By Clearvue Business Brokers
March 10, 2021
What is an asset sale and why is a business sale structured as an asset sale rather than a stock purchase? How does an asset sale work?
When a buyer purchases a business in an asset sale, they will not be buying the actual corporation or legal business entity. What they will do is form their own new corporation or use their existing corporation to acquire the assets of the seller. They will be buying the right to do business as the name of the selling business. Part of what they are buying is the brand name and goodwill established by the seller.
In an asset sale, the buyer will get a clean slate of assets and a fresh start even if they are buying and using the seller’s business name. The buyer will generally have no responsibility for any liabilities or debts incurred by the seller. The seller will resolve those prior to or at closing. In an asset sale, it does not matter that the buyer is not buying the seller’s corporation, because the buyer is acquiring everything that made the owner’s shares of value.
Because the buyer is not buying the corporation, they will need to have new employment agreements drawn up with current employees of the buyer’s new corporation. They will also need to have any existing contracts and leases assigned, transferred, or renewed to the new business.
So, one might ask, why not just buy the stock or the corporation to avoid having to make these transfers. With an asset sale, the buyer, in most cases, will not be responsible for actions or events incurred by the seller, and will have limited successor liability. Liabilities related to the seller’s company will stay with the seller. Otherwise, the buyer could be assuming all of the history of the business up to the date of acquisition. The asset sale structure can benefit both parties in the transaction by having a definitive end and beginning date.
Investopedia explains that, in an asset sale, “a business can choose what it’s selling. While the buyer purchases any or all of these individual assets, the seller retains possession of the legal business entity. The buyer may create a new company or use an existing subsidiary to acquire the selected assets, along with management and contracts. An asset sale carries much less risk for a buyer since any liabilities (litigation, debts, etc.) and contingent expenses remain the seller’s responsibility.”
According to the Corporate Finance Institute, following are a few details of an asset purchase:
- A major tax advantage is that the buyer can “step up” the basis of many assets over their current tax values and obtain tax deductions for depreciation and/or amortization.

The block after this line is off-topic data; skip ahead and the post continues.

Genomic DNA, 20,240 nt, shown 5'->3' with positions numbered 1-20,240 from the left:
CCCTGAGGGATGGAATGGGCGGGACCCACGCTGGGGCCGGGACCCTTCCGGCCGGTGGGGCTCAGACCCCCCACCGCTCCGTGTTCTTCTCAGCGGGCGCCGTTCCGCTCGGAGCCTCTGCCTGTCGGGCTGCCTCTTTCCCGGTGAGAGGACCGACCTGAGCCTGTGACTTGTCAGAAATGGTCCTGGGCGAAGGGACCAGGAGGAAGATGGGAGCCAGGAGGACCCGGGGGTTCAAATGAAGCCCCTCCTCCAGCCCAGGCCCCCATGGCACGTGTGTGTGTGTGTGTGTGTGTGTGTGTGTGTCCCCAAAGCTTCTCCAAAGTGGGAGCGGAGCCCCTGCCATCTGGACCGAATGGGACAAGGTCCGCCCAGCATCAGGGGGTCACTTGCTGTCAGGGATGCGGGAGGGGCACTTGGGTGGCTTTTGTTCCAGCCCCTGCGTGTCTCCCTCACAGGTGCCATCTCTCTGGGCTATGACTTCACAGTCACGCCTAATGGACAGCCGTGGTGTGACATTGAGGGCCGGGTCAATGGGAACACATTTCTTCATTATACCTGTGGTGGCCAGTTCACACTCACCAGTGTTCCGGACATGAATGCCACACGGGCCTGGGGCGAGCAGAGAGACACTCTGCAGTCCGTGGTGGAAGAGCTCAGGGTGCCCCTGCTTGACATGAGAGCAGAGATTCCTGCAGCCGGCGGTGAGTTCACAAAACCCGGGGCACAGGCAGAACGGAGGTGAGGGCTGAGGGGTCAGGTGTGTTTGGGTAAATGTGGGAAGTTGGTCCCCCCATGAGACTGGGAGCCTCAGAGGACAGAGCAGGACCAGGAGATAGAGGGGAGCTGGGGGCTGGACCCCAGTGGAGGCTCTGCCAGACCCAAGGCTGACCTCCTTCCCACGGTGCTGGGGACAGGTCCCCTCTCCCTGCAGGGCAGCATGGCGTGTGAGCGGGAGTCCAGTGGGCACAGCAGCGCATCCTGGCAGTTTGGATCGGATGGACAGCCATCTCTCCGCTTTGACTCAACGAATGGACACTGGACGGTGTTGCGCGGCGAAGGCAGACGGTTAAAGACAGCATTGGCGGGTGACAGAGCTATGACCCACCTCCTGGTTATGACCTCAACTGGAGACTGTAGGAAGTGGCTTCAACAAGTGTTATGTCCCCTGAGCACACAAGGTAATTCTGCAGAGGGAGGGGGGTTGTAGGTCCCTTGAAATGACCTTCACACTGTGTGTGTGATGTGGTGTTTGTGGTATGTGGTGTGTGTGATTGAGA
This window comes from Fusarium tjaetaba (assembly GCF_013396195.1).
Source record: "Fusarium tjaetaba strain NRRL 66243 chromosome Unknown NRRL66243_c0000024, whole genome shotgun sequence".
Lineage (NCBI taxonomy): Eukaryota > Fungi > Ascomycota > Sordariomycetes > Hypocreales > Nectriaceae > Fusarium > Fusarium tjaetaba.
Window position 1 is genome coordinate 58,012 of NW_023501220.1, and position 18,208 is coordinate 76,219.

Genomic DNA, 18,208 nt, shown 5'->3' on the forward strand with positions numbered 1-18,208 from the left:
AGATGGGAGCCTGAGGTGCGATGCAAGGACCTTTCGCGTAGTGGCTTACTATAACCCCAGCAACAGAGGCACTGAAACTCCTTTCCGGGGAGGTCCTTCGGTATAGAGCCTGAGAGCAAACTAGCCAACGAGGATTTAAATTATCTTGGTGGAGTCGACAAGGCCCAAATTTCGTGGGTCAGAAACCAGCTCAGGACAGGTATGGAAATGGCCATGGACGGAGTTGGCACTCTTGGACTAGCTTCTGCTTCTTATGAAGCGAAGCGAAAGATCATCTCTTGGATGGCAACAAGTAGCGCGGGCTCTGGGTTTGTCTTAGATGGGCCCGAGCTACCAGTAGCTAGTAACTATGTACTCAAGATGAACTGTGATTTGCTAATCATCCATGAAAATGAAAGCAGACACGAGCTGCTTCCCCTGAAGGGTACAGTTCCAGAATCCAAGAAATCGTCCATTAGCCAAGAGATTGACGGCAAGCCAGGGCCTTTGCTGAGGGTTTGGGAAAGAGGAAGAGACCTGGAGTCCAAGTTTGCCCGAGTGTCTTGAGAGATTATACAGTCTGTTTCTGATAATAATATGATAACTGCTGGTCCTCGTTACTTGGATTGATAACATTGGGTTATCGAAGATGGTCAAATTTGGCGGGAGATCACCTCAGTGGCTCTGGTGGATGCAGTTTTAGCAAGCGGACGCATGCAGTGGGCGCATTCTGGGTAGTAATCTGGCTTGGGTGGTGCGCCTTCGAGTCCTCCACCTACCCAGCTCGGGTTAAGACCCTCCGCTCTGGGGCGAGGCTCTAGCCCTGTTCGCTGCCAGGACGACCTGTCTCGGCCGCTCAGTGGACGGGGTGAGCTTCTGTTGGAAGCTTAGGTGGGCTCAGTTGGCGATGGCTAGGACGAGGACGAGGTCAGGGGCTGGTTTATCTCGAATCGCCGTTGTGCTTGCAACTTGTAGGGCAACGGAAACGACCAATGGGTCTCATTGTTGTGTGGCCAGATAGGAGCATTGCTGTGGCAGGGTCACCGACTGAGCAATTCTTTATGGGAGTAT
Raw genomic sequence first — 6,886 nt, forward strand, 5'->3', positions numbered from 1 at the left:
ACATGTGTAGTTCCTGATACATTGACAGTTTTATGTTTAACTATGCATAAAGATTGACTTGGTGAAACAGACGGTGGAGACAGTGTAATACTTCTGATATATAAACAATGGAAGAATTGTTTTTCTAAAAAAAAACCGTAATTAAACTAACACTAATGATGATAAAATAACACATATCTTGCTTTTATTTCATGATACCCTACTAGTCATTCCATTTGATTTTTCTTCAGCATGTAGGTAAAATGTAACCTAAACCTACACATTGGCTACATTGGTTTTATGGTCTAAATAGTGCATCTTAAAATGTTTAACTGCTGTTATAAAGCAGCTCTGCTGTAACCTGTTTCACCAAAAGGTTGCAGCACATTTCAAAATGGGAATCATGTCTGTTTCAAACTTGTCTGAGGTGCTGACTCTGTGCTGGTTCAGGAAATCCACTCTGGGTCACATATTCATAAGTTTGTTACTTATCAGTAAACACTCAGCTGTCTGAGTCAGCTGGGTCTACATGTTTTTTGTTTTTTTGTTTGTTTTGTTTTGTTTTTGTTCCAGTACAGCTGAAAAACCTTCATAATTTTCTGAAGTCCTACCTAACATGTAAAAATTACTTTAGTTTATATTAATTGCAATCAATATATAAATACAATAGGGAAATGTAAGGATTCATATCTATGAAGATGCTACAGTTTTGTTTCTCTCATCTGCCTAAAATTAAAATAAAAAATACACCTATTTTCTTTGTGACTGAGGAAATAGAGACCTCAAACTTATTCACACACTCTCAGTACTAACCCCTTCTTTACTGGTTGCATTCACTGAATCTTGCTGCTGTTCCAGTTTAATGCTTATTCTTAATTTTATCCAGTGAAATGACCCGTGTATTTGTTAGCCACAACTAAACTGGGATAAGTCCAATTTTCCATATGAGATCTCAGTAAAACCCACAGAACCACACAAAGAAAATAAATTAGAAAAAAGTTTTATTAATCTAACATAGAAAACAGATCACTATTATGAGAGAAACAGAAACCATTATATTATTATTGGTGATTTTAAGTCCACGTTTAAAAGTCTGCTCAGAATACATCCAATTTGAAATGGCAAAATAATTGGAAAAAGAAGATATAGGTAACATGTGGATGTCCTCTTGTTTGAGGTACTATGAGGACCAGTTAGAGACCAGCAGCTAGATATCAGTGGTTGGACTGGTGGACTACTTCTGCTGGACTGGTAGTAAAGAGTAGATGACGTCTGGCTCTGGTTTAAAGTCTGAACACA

- Goodwill, which is the amount paid for a company over and above the value of its tangible assets, can be amortized on a straight-line basis over 15 years for tax purposes.
- The buyer can dictate what, if any, liabilities it is going to assume in the transaction. This limits the buyer’s exposure to liabilities that are large, unknown, or not stated by the seller.
- The buyer can select which employees they want to retain (and which they do not) without impacting their unemployment rates.
- The seller still needs to liquidate any assets not purchased, pay any liabilities that have not been assumed, and take care of any leases that need to be terminated.
Once a buyer has been found, an attorney will draft the terms of the asset sale into a binding contract explaining the details. Items will be defined and explained in the contract including such things as the payment terms, the timeline for the sale, and the future restrictions of the seller. It will define the physical and intangible assets to be included in the sale, and detail the terms of any contracts or leases involved.
Licenses needed to operate the business will be defined in the agreement, as well as any warranties and indemnifications. Specifics of the allocation of the sale assets, such as: how much will be assigned to Goodwill, non-compete agreements, inventory, and assets will be detailed.
Most importantly, it is important for both buyer and seller to have both their attorneys and their accountants explain and guide them through the complexities of the asset sale. These professionals will help negotiate contract terms, and assist with the purchase and sale contract and its implementation in the sale process. Tax consequences and legal considerations are involved in asset sales. Therefore, the buyer and the seller should always involve the help of legal and accounting professionals.